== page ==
Has the need for the perfect 'insta' photo gone too far, when drones are concerned?

 A screengrab taken from an Instagram photo illegally captured by a drone above London's 02, flouting the CAA Drone Code Completely/

A screengrab taken from an Instagram photo illegally captured by a drone above London's 02, flouting the CAA Drone Code Completely/

Like the photograph above, drone users are repeatedly flouting the law to capture good Instagram photos, an expert has said.

It comes as fresh warnings were issued as the The Civil Aviation Authority (CAA) said 1.5 million look set to be sold in the run up to Christmas. The CAA said the popularity of drones is set to jump sky-high this festive season with nearly a quarter of consumers planning on buying one as a present.

It is warning customers to buy drones from a responsible retailer providing copies of official airspace rules and safety advice. Anyone found guilty of endangering an aircraft with a drone could go to prison for up to five years.

One drone expert who asked not to be named, runs a successful instagram account featuring photos of London and takes care not to breach any flying rules.

He called for stricter enforcement of current laws surrounding drone use, after receiving hundreds of photos taken from drones violating the current restrictions.

He said: “Increasingly people are using drones to take photos. Everyone is trying to get their followers up, it a way of validating that they are a good photographer, unfortunately they are prepared to break the law to do so," he continued.

The expert said that he refuses to publish photos taken from a drone flown illegally.

Despite estimations that the amount of drone purchases will increase over Christmas, some people are put off from buying the equipment due to unclear laws surrounding them.

Jake Cureton, 26, from Liverpool said that he had been considering buying his eight-year-old daughter a drone but decided against it when he learned about the regulations that came with flying one. 1.5 million people are expected to get drones for Christmas “To be honest, it’s not worth the risk,” he said. Mr Cureton said that he thought drones were too readily available to purchase on the high street and that restrictions were not made clear by retailers.

A survey carried out by the CAA revealed that 69 per cent of people would prefer to buy a drone from a responsible retailer. However , 27 per cent were unaware of the rules surrounding their usage in the UK.

The CAA’s Dronecode outlines rules that must be obeyed when flying a drone. It states that that drones must always be flown below 400 ft and must always be at least 150 ft away from people. Drone users are also not allowed to fly their drones near airports or air fields.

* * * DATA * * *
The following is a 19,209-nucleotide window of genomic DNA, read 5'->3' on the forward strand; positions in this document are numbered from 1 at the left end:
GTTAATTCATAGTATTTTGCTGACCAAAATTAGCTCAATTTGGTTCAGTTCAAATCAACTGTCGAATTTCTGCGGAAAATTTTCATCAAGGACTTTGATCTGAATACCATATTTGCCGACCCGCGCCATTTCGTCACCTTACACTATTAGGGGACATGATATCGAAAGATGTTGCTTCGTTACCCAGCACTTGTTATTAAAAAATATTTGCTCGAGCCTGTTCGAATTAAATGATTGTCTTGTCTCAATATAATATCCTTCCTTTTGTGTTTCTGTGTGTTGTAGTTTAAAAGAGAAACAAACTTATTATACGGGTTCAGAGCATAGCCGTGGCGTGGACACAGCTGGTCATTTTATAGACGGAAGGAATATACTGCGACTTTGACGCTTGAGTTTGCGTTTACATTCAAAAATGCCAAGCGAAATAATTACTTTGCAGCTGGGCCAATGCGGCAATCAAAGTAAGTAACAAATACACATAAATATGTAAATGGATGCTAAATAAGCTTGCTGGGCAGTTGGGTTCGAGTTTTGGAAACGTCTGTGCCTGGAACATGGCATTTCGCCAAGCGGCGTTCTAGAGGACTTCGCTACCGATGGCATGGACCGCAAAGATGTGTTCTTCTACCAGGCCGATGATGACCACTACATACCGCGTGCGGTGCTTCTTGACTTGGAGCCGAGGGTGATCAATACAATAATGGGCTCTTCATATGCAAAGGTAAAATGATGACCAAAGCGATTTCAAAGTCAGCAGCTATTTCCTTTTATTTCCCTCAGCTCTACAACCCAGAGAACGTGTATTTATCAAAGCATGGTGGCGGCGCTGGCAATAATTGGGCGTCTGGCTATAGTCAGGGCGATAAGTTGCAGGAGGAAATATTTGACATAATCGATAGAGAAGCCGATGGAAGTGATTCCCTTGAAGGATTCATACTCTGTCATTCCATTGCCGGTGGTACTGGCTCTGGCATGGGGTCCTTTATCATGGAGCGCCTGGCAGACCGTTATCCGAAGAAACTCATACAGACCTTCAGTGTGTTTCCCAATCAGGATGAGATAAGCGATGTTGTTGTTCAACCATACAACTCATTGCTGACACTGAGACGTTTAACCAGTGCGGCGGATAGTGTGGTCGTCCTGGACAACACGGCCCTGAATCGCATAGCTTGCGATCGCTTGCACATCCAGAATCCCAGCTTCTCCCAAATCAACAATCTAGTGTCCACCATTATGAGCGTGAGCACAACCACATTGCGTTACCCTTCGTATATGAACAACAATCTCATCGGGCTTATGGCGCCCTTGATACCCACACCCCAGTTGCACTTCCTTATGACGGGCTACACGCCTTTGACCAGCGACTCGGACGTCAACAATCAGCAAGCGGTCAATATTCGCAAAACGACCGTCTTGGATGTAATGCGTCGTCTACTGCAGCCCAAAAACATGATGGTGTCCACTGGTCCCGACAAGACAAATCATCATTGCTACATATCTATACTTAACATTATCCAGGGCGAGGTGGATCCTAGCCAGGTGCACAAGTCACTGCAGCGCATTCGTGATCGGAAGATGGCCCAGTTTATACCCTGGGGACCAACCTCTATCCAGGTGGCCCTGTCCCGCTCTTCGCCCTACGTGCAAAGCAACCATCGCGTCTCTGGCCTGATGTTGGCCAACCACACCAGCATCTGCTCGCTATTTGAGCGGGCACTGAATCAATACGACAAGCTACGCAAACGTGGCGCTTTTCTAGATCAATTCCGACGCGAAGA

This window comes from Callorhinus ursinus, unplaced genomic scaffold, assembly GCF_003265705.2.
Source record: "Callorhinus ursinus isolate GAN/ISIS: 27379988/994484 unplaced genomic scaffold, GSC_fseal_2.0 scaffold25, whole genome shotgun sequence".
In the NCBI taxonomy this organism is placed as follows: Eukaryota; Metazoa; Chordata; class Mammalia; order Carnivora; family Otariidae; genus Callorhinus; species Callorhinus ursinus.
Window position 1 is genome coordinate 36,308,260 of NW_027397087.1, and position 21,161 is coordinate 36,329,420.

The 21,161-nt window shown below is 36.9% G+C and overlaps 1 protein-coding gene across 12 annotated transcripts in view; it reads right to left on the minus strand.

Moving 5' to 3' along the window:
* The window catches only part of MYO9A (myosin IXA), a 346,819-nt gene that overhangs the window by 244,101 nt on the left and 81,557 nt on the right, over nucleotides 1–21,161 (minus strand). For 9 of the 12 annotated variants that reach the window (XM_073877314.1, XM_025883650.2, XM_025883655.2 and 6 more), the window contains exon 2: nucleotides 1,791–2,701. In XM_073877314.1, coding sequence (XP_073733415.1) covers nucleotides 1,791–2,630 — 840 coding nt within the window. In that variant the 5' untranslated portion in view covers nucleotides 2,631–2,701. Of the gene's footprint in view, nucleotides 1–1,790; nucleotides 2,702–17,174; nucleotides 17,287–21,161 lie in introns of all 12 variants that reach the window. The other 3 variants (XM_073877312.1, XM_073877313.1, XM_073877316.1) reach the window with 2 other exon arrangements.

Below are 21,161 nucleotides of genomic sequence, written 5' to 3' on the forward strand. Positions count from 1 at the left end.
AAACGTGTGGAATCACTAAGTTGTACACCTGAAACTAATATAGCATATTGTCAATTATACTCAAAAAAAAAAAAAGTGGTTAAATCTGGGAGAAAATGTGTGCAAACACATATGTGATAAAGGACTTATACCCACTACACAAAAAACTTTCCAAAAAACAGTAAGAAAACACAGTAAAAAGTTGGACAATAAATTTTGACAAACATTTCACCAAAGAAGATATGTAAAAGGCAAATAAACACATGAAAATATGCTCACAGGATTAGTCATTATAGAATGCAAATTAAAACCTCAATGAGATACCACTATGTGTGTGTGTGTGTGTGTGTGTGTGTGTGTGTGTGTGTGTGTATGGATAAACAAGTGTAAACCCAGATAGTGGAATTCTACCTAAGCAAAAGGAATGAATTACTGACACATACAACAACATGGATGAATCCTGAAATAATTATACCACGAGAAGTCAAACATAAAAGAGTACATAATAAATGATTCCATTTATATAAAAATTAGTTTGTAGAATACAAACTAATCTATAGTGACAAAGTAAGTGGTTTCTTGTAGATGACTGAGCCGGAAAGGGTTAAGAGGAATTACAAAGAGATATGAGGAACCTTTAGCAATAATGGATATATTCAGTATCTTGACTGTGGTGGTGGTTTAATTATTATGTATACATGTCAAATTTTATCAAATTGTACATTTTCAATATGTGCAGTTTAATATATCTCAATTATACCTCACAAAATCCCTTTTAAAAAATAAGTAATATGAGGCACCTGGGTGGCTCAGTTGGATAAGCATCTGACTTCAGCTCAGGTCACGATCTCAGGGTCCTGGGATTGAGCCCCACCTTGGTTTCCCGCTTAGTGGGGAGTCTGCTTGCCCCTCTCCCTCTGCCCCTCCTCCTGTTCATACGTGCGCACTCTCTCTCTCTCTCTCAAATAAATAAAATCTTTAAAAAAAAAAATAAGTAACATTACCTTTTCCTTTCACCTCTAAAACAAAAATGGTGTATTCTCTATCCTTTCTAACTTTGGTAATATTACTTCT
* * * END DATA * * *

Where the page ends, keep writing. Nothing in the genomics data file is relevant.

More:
Jonathan Nicholson Assistant Director of Communications at the CAA, outlined the work that the organisation has been doing with retailers in its responsible retailers scheme. The CAA have advised that people who fly drones must obey the rules. The scheme awards compliant retailers with a DroneSafe approval providing that they follow the criteria outlined. In order to receive approval retailers must ensure that people purchasing drones receive a copy of the Dronecode and other safety advice.

Mr Nicholson said: “Ensuring that consumers are able to use their drones safely and legally is critical, and so far, our work with retailers has been invaluable in ensuring that drone-buyers get a copy of the Dronecode and are able to access all the information they need.”

The CAA's Christmas warning follows a recent announcement by the Department of Transport earlier this week which outlined a draft of the Drone Bill.bThe Bill will see police be given more power to prevent unsafe or criminal use of drones. It is expected to be published next spring and will include new measures which will make it mandatory for drone owners to register to improve accountability. The bill will also require drone owners to download an app which will provide information needed to make sure any planned flight can be made safely and legally and owners will be required to take a safety awareness test.

National Police Chiefs’ Council Lead for Criminal Misuse of Drones, Assistant Chief Constable Serena Kennedy said: “Police forces are aware of the ever increasing use of drones by members of the public and we are working with all relevant partners to understand the threats that this new technology can pose when used irresponsibly or illegally.”

She continued: "Make sure you know the rules for using a drone because it is always your responsibility to ensure that you are acting within the law and in line with the Civil Aviation Authority’s Drone Code."

Ella ShepardComment